Many contemporary interpreters, by contrast, have tried to make theological sense of Symeon’s standing. For example, one theory proposes that Symeon’s standing with arms outstretched was cruciform—that is, that his action was an imitation of Christ on the cross.37 This theory depends on an assumption that later iconographic depictions of stylites that were theologically motivated in this way can be used to understand Symeon’s own motivation. Yet, as David Frankfurter has observed, “whether or not some later sculptors gave such theological reassessment to their local brand of holy man, there is no evidence that Symeon himself was inspired by Jesus’ crucifixion.”38In Frankfurter’s view, this interpretive position has associated “one of the least comprehensible forms of ascetic display with a most orthodox Christian theology of the cross.”39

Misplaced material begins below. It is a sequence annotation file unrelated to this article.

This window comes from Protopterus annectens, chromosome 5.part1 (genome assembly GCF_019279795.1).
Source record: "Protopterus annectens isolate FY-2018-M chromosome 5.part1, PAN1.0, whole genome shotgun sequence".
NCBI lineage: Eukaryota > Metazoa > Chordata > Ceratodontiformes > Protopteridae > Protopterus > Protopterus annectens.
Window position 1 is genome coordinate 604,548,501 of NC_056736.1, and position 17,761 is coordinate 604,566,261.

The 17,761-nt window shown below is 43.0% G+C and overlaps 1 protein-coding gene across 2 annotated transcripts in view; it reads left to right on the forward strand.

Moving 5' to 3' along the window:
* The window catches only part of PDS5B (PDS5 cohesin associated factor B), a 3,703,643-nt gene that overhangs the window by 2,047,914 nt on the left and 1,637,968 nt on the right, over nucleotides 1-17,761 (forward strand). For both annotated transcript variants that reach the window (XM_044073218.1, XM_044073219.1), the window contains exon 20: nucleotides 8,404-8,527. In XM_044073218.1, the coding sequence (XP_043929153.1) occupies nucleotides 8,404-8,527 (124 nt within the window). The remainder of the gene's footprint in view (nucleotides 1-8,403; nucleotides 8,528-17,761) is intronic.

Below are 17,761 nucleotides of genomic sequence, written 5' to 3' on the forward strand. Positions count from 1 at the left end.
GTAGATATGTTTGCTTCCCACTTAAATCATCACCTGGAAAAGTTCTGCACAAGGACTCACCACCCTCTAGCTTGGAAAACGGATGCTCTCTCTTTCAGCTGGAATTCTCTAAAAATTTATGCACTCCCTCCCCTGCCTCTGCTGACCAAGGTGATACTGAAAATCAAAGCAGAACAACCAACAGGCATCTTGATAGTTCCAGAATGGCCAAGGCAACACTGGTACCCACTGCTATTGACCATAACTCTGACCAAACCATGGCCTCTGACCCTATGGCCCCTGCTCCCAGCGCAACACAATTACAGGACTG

Another example of contemporary theory is the association of Symeon with “the Platonic-Gnostic idea of the perfected being as ‘motionless’.”40 As Frankfurter, again, observes, this interpretive attempt does not theologize Symeon but philosophizes him on the basis of “the diverse interests [End Page 145] and ideals of the contemporary Academy.”41 I would add to Frankfurter’s critique that such perspectives both tame and domesticate Symeon’s action, and, by making this practice of the body a cipher for theological and philosophical ideas, the tangible physicality of the practice tends to recede in importance, if not to disappear altogether.